On December 21, 2017, as Delhi’s air quality plunged to levels 19 times worse than World Health Organization (WHO) standards, the only consolation its people could take was that things were likely to be worse in other northern cities.
On November 10, 2017, when national attention was focused on Delhi’s poisoned air, the holy city of Varanasi registered worse air quality–a PM 2.5 concentration of 491 micrograms per cubic meter or µg/m³ against Delhi’s 468 µg/m³, according to an IndiaSpend analysis of hourly averages for 24 hours.
A similar situation exists across many cities of the Indo-Gangetic belt, but unlike Delhi, these cities do not even have adequate air-quality monitoring systems, let alone plans to fight the pollution.
Varanasi has only one PM 2.5 monitoring station; Delhi has nearly 40.
People in Varanasi were breathing air nearly 20 times worse than the WHO 24-hour average safe levels of 25 µg/m³ and eight times worse than the national ambient air quality 24-hour average standard of 60 µg/m³.
Varanasi reported no more than seven days of good air quality over two months to December 10, 2017, (of 62 days monitored)–when the average levels of fine, toxic dust called PM 2.5 was below national air quality safe levels–according to an analysis of Central Pollution Control Board (CPCB) data from October 10, 2017 to November 10, 2017. There were no data available for 10 of the 62 days monitored.
PM 2.5–emitted by burning coal, kerosene, petrol, diesel, biomass, cow dung and waste–is about 30 times finer than a human hair. These particles can be inhaled deep into the lungs, causing heart attacks, strokes, lung cancer and respiratory diseases. Their measurement is considered to be the best indicator of the level of health risks from air pollution, according to the WHO.
Varanasi’s air has been bad for a few years now. In 2015, the north Indian cities of Varanasi and Allahabad had no days (of 227 and 263 monitored, respectively) with good air quality according to a December 2016 report, in which IndiaSpend was a collaborator.
The report illustrated how public attention is largely focused on Delhi, while other north Indian cities report air-quality levels as bad or worse than the national capital.
‘Varanasi Chokes’, by the Centre for Environment and Energy Development (CEED), IndiaSpend and Care4Air, used the PM 2.5 national safe standard of 60 µg/m³, which is two-and-a-half times more relaxed than the WHO standard of 25 µg/m³.
The air quality in Varanasi has worsened during the winter of 2017, with more than 60% of days with ‘very poor’ to ‘severe air quality’, said Aishwarya Sudhir, a Bangalore-based researcher and author of ‘Varanasi Chokes’.
Source: Central Pollution Control Board; Based on one online monitoring station
Air quality has six classifications: Good, Satisfactory, Moderately polluted, Poor, Very Poor, and Severe. These categories describe the Air Quality Index (AQI), a composite marker of various pollutants including PM 2.5 and its larger cousin PM 10.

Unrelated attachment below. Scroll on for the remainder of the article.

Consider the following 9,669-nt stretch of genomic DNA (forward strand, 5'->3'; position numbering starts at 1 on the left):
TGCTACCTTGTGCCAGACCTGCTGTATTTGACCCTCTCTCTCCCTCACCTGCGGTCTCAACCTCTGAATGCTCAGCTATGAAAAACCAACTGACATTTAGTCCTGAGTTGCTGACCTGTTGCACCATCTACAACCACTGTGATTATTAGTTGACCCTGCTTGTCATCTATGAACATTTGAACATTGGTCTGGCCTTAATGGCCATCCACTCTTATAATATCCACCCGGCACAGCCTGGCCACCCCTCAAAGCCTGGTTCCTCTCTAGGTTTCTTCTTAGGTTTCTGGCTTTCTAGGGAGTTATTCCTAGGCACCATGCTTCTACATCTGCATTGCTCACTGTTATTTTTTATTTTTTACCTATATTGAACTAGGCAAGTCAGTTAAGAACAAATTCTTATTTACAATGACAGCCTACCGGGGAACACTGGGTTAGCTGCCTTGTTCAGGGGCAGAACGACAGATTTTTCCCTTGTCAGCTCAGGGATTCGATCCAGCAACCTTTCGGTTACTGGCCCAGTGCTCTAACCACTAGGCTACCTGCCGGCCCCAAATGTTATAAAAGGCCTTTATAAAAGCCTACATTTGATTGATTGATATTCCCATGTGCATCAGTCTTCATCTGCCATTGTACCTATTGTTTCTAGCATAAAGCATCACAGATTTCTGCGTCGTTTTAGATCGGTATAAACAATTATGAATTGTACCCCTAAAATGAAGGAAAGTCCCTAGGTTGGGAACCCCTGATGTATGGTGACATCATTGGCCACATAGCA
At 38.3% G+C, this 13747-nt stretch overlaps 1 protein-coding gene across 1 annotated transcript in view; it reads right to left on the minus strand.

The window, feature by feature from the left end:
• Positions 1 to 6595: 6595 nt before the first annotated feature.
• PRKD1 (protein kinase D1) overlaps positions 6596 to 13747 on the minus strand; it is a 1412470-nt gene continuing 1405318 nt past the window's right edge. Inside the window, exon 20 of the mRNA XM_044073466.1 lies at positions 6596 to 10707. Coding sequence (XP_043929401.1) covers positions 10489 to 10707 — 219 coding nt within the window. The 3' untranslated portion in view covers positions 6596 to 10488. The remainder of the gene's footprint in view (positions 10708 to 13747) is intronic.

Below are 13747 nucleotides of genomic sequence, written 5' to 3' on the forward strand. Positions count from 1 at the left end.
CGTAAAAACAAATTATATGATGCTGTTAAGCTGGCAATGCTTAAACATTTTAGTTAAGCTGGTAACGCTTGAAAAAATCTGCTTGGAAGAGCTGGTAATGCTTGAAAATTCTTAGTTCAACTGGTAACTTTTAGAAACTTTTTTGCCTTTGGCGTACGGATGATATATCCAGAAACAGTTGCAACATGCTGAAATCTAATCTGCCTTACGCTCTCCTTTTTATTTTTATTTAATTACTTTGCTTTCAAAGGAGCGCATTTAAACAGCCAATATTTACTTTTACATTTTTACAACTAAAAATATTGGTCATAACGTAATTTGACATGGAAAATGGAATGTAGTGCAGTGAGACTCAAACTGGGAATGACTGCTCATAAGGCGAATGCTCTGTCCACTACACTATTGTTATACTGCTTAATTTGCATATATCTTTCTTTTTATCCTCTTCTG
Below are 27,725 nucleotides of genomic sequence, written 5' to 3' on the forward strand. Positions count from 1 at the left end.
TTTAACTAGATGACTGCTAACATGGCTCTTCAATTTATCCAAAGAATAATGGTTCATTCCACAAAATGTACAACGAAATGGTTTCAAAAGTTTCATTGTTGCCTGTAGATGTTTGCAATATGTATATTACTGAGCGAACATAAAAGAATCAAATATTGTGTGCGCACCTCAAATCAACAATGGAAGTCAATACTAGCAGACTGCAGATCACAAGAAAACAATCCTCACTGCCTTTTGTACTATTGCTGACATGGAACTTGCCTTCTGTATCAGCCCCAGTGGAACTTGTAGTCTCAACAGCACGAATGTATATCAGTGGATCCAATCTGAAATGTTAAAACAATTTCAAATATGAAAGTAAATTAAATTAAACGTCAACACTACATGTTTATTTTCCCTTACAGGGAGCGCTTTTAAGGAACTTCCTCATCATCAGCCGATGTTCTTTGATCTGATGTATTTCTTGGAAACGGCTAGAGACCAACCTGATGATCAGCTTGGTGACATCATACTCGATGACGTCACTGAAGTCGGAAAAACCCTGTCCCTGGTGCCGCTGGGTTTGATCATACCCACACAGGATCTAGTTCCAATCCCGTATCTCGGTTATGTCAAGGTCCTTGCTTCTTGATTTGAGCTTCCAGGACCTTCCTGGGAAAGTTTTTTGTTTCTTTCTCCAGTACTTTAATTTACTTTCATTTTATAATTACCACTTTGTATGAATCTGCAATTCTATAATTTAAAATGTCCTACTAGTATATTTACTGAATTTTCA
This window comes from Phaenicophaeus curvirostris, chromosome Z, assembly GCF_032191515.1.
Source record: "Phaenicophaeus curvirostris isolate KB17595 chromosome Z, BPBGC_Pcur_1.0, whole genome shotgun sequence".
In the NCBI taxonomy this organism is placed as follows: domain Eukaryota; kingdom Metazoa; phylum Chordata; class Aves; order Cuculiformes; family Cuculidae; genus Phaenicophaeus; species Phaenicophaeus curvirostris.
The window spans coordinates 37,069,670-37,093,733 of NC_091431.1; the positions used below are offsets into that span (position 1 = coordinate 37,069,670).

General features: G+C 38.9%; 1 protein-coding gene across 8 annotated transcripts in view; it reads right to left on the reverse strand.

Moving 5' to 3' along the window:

Varanasi not among WHO list of cities with worst air, but Indian agency says it’s among three worst
In 2016, the WHO’s list of 20 most polluted cities in the world featured 10 from India, with four of the worst–Allahabad, Kanpur, Firozabad and Lucknow–in Uttar Pradesh. While Varanasi is not on the WHO’s list, the Prime Minister’s parliamentary constituency is among India’s three most polluted cities, according to this 2015 CPCB bulletin.
Most northern Indian cities across the Indo-Gangetic plain this winter have been recording ‘severe’ to ‘very poor’ air quality levels, said Sudhir. Unlike Delhi, there is little or no public awareness about the scale of the crisis and its corresponding health impacts. Cities like Varanasi do not have plans to control air pollution, she added.
Delhi’s Graded Response Action is the only available default programme for all of northern India. The plan entails a number of actions to be taken as soon as the air quality plunges. The actions include stopping of garbage burning, banning trucks from entering the city, shutting down power plants, closing brick kilns and stone crushers.
|Air Quality Index In The Indo-Gangetic Belt On November 10, 2017|
|City||Air Quality Index||Monitoring stations|
Source: Central Pollution Control Board; Figures are 24-hour averages. Major pollutant is PM 2.5
“Heavy industrial activity in the Indo-Gangetic belt has led to rapid degradation of air quality across North Indian region,” the 2016 report said. Changing wind patterns, especially during winter, carry power-plant emissions several hundred kilometers away, causing a spike in the regional pollution levels, the report said, quoting studies by Urban Emissions, a Delhi-based repository of information related to air pollution.
The AQI in most north India cities is generated from less than three monitors, making the data unreliable and inconsistent.
“Air pollution monitoring stations measuring PM 10 and PM 2.5 are limited to less than three for most cities across the Indo-Gangetic Plain,” said Sudhir.
Not only does Varanasi lack adequate air quality monitoring stations, right-to-information data on the air-quality stations in Varanasi revealed significant gaps in PM 10 values, the report said.
While the WHO asks countries to measure PM 2.5 as an air-pollution yardstick, some countries, such as India and China, continue to measure PM 10, which is less than 10 millionths of a metre in diameter–six times finer than human hair. PM 10 is a record of air pollution from non-combustion sources, such as road dust and dust storms.
(Tripathi is a principal correspondent with IndiaSpend.)
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